Once the characters are afloat on the islands, bound together in tents, nailed together with pallets and bodged together as a refuge, then we see three different and distinct camps. The first, led by Johanna, uses faith to hold itself together, even evolves to sending out missionaries in boats to proselytise that faith to other survivors (which then horribly backfires). The second, led by Natasha, is titled Renaissance as a bastion of ‘law and order’, despite the Government in the South falling and power being shown to be nothing other than what we construct it to be. And in the third camp Sam, the fisherman’s son, gains power by violence and control; torture and murder dominate on his island. None of these three options appeal to me – so I would be a lone wolf, snaking between them all in my kayak, bartering fish in exchange for human contact and a little piece of the values that each offers.

Gloriana lives, and is either revered (by Johanna) or feared and hated (by Sam), and tries to reflect back to every character their inner nature; including Kathryn, with whom she falls in love. Her journey as a presumed fleeing migrant, with letters carved into her fingers and signs of torture upon her body, to death in the water, resurrection in the net and then becoming an angel upon the water – and literally sailing off into the rising sun – is the redeemer’s journey. The arc of the entire play is that all we have as humans is love. Faith may sometimes help, and faith will bring troubles upon us, but love will give us something worth living for. An unusual thread of lost love between the fisherman and the Lady Mayor brings an extra complexity that weaves within the narrative.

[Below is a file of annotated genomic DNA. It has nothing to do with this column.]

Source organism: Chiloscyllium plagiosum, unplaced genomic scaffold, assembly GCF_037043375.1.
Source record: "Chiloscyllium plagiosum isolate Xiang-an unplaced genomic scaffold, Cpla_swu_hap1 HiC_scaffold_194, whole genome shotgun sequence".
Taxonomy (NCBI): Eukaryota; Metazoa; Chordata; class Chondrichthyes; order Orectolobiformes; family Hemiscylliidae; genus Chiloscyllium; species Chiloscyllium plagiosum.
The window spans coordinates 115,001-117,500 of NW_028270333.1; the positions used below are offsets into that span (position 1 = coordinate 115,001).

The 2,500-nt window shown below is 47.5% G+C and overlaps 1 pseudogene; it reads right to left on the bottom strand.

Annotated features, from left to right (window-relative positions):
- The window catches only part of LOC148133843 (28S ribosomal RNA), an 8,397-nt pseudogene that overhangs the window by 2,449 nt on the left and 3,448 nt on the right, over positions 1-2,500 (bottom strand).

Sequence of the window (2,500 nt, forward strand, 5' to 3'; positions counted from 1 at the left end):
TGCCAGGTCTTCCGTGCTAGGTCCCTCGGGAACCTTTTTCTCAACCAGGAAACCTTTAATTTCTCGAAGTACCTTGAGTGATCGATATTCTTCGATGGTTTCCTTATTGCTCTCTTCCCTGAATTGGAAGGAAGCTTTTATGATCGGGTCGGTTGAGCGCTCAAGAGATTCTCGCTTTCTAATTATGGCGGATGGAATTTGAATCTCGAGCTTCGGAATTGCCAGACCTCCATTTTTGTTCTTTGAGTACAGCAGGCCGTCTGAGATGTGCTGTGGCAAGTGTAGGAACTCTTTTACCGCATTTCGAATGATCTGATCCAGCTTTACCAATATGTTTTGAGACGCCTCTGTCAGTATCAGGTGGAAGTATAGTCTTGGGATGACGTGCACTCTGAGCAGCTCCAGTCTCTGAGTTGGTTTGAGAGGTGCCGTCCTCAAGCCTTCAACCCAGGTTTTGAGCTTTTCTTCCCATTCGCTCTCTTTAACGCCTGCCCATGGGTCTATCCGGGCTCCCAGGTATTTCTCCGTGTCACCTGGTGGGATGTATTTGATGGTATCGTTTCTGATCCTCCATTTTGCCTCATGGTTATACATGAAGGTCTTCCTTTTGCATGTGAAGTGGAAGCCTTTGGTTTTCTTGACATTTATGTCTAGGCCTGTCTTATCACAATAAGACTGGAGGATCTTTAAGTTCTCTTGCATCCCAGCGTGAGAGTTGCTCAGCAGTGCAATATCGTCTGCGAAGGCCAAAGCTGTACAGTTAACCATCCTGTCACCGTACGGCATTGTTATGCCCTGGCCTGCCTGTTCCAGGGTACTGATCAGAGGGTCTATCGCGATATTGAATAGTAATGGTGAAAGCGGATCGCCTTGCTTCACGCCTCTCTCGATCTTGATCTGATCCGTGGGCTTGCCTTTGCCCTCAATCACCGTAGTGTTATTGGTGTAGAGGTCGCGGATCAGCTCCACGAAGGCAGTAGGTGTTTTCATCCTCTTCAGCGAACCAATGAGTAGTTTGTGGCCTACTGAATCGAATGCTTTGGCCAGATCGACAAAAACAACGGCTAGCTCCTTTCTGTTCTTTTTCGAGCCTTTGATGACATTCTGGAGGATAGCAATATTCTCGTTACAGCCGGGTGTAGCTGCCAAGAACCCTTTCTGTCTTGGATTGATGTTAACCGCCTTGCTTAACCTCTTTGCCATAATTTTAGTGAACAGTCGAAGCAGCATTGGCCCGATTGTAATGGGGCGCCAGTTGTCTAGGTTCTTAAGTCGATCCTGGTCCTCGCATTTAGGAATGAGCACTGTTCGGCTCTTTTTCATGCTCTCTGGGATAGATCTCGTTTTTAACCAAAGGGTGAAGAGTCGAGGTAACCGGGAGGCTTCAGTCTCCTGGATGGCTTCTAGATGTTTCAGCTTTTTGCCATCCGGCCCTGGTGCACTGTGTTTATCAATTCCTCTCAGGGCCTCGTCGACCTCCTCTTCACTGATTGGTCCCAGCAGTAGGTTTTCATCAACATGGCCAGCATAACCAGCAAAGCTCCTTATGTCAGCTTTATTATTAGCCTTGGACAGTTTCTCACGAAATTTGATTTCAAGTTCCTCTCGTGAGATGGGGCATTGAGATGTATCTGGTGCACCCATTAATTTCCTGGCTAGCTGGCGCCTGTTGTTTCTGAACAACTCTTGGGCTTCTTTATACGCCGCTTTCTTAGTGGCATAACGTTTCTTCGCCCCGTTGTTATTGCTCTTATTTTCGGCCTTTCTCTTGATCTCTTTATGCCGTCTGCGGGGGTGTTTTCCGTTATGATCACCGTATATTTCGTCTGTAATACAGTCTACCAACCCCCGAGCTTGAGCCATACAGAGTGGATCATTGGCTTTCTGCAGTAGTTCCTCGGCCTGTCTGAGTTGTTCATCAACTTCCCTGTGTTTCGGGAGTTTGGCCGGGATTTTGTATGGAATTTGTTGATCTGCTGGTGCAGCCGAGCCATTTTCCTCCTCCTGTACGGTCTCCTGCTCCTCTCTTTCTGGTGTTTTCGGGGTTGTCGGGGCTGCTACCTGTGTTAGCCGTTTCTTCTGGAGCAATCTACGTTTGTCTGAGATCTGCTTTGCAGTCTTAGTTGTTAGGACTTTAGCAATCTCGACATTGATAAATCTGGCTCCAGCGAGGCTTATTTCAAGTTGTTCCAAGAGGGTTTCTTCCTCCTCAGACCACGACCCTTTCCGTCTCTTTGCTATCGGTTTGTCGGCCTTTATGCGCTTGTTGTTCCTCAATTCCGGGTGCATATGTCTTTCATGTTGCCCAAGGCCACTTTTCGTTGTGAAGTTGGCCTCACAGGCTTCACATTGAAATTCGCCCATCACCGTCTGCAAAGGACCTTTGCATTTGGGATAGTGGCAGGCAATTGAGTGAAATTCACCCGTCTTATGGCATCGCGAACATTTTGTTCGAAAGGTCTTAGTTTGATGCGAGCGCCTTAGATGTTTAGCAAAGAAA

The night I saw FLOOD was the omnibus event, so we saw part two on the water, were herded to a nearby marquee to watch part three on a screen, then returned to the dock for part four. This helped to engage us further, pulling us together with the bribery of heat and tea and food, reminding us of communality and needs, while the characters were suffering the greatest calamity known to humankind.

‘Thousands Of Life Jackets Laid Out In Parliament Square In Moving Tribute To Refugees’ Image: SWNS news agency © 2016 Source: https://www.buzzfeed.com

“Where we are, we are, and on we must go.”

Part one of this epic had already been screened online, and I understand that part three will be available for a limited time on BBC iPlayer, and clips are on the FLOOD website. So the scope of the production is being mediated both live and online and I hope it reaches a wide audience, as it needs to be seen. Standing watching the drama – encompassing back-projection onto water, water sprayed as rain above the actors, fire on stage, and the constructed encampment-islands amidst the water, as the characters become migrants on the world’s seas – is a visceral experience which will forever bind me to the story and the experiences being told. That is very different to watching anything on a screen, but the two ways of experiencing this drama make for a very powerful and urgent experience.

For me personally, as a graduate from Hull University’s drama department, which I left many years ago to head off into a career in the arts and became disillusioned by a theatre system that seemed dull and even unconscious during the 90’s and noughties, seeing this production in Hull, amidst a vibrant year of culture – stimulating and prodding and exploring our humanity and responses to the world – is joyous and so exciting.